Writing 101: Size Matters

Tell us about the home where you lived when you were twelve. Which town, city, or country? Was it a house or an apartment? A boarding school or foster home? An airstream or an RV? Who lived there with you?

Twelve was a good age for me. We moved when I was twelve-years-old, to the small town of Oriska, North Dakota.

My parents went to an auction for the sale of my mother’s, uncle’s house. They won the bid for $900. It was strategically situated on a corner lot at the edge of town, across from the Burlington Northern railroad tracks.

The house was very run down. It needed a lot of work. My dad and mom worked tediously to make the home livable.

They put an oil furnace in the living room, put carpet on the floors, painted or wall-papered the rooms, and painted the outside of the house. They washed windows, mowed the tall grass, and put in a garden. They removed piles of wood where rats had previously made their homes. They used a lot of elbow grease to bring life and cleanlinesss to this old house.

My mom painted the dwelling a Robin’s Egg blue. She worked so hard, and I never really thought about it until now. She wanted this to be the home she never had. It was a new start for her as well as us.

This was the place where I made friends. There were thirteen kids in my class in seventh grade. I loved Mr. Christianson, my science teacher. He made science fun and interesting. Mrs. Schock was my typing teacher and my reading, and language arts teacher. She was also the music teacher. We did a Christmas nativity play that year in music class. I played the part of Mary, the Mother of Jesus, because “Mary” didn’t have to say anything. I was a very poor public speaker, and was grateful for the part of Mary. I enjoyed singing the Christmas songs, and the treats after the program. I went to my first school dance in Oriska. Fifties music was still popular there, even though it was 1976.

We lived on about an acre of land. A man was selling a horse for $25., so I begged my dad for that horse. I didn’t know Bender would be so mean. He was a part Shetland and part Welch pony. We didn’t have a lot of money, so my brother and I would get oats for a dollar a bag from the elevator. It was grain that fell off the train cars. The oats could have been the reason for Bender’s high energy and meanness. Bender loved to go under trees, and he would try to knock you off when you rode him. He was only green broke, hence the reason he was $25. He was also known to bite and kick people and other horses. I kept him for several months, but one day he tried to bite my dad’s ear off, so my mom sold him before I came home from school, for $5., and she threw in a halter with the deal  My mom did the right thing, but I still missed Bender.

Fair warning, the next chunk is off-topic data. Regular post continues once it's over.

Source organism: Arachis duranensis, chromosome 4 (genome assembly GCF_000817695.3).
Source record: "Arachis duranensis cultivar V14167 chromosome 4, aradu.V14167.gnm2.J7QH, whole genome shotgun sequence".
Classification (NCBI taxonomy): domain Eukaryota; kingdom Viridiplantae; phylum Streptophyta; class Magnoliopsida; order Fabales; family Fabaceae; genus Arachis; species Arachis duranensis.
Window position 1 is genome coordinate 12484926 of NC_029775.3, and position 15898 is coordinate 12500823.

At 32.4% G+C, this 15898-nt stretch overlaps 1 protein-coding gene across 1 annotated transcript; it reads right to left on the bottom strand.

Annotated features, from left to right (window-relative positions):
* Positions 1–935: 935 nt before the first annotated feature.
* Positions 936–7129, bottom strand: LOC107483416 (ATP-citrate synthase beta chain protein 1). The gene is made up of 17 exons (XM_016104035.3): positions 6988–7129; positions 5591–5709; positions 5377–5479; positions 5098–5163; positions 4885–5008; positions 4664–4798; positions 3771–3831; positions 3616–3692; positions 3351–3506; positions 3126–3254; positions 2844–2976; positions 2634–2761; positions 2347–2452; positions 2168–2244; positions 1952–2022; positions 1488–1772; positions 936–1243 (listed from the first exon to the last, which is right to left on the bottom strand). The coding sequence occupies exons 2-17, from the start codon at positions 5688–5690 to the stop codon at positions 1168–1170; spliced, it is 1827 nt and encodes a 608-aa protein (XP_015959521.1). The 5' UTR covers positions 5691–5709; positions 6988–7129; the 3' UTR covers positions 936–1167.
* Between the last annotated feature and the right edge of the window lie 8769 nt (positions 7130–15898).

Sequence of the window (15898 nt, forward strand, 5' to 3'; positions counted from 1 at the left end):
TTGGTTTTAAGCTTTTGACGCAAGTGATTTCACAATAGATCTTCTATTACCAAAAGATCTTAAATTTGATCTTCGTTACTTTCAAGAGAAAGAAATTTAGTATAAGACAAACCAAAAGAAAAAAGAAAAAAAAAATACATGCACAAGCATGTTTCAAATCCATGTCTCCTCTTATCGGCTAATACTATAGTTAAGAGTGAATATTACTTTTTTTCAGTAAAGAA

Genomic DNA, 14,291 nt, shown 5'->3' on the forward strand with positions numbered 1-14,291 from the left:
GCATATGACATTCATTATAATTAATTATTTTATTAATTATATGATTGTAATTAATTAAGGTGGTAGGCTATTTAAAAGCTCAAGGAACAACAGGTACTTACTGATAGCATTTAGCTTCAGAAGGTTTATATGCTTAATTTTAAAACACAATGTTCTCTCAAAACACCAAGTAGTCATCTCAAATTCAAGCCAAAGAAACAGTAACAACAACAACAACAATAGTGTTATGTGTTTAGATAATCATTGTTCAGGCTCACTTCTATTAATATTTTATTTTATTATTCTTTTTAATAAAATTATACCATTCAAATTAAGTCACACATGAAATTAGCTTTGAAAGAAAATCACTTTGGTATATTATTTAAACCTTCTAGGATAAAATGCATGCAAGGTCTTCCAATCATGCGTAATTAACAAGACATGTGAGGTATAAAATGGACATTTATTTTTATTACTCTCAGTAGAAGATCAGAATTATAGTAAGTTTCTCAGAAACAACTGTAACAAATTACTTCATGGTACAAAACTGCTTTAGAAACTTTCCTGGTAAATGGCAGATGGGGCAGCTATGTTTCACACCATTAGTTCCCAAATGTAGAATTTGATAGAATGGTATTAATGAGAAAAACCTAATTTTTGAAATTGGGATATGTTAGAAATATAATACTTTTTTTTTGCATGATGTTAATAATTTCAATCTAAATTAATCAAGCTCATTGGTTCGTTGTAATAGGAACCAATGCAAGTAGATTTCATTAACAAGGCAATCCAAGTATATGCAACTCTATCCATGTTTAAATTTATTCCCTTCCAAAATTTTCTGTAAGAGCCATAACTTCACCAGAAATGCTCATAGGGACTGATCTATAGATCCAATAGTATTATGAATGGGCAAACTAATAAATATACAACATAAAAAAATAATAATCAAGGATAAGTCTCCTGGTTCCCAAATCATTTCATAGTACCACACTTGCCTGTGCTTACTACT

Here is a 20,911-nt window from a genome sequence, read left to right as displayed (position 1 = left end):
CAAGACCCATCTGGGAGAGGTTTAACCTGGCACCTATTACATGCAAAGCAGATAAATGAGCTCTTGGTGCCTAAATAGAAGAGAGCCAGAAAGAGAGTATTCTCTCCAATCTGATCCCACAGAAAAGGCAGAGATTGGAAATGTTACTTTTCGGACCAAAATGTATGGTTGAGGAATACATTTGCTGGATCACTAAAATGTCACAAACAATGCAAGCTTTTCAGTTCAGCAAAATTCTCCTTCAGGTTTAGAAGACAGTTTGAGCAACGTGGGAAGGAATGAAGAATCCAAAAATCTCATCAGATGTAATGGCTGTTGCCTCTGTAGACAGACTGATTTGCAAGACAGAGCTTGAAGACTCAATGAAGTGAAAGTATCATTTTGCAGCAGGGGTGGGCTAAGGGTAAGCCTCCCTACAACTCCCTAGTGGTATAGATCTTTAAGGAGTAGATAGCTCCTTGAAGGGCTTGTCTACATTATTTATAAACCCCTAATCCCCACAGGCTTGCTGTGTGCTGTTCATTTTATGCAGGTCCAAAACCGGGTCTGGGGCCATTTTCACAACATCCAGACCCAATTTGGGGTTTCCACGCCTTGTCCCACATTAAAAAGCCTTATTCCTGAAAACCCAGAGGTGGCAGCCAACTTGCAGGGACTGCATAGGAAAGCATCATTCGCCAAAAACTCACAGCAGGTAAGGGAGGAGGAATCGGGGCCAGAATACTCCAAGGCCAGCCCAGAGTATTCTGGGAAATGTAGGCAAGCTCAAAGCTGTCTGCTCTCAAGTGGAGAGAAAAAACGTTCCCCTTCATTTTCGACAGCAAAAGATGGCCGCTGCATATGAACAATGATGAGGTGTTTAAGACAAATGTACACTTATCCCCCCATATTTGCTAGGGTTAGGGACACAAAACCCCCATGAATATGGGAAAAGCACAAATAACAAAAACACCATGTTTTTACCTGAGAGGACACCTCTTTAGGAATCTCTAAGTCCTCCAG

I rode my bike for hours on dirt roads, picked potatoes for farmers for fifty cents a bag, read Nancy Drew Mysteries, and pretended to be a detective with my friend, Joni. We swam in cow ponds, explored old abandoned houses, and played on hay bales.

I learned to Crochet from an older woman across the street. She made rugs, and had about eight German Shepherd dogs. They barked and lunged at me when I would visit her. They were a little scary, but I didn’t let them prohibit me from visiting this nice, dear lady.  Her dogs were kept outside, and each had a little doghouse.

Inside, her house smelled of moth balls. She had wire rim glasses, gray hair in a bun, and long muscular fingers, that were so talented at crafting. She showed me her homemade oven mits, braided rugs, and doilies, along with her new projects. I never saw her kitchen table, as it always had fabric on it.

I was thankful for this small town atmosphere, where I could ride bike down to the little gas station with the dirt floor, where Penny Woofly would give me a glass bottle of coke, or an ice cream bar, and he would chat with me like I was a grown up. The lady at the post office, where I would check our box for mail, knew me by name. Sometimes she had a treat she would give me. I was in 4-H club, and was in Basketball. I was terrible at basketball, but they let me join anyway. It was an old-fashioned town with old-fashioned fun. There was a lapidary on main street, where a man polished rocks, and would give me a few of the pretty, shiny, colorful stones when I went in his store.

Later, we had to move, as this town was too far for my dad to drive to work, especially in the winter. North Dakota winters are severe, with lots of snow, blowing wind, and lots of ice, frost, and below freezing temperatures. I wish I was more understanding of that. I was so angry about the move. I even wanted to have a different family adopt me. “When I was a child, I thought like a child.” We moved and life went on.

I loved being twelve, though. It was a good memory of Oriska, North Dakota.


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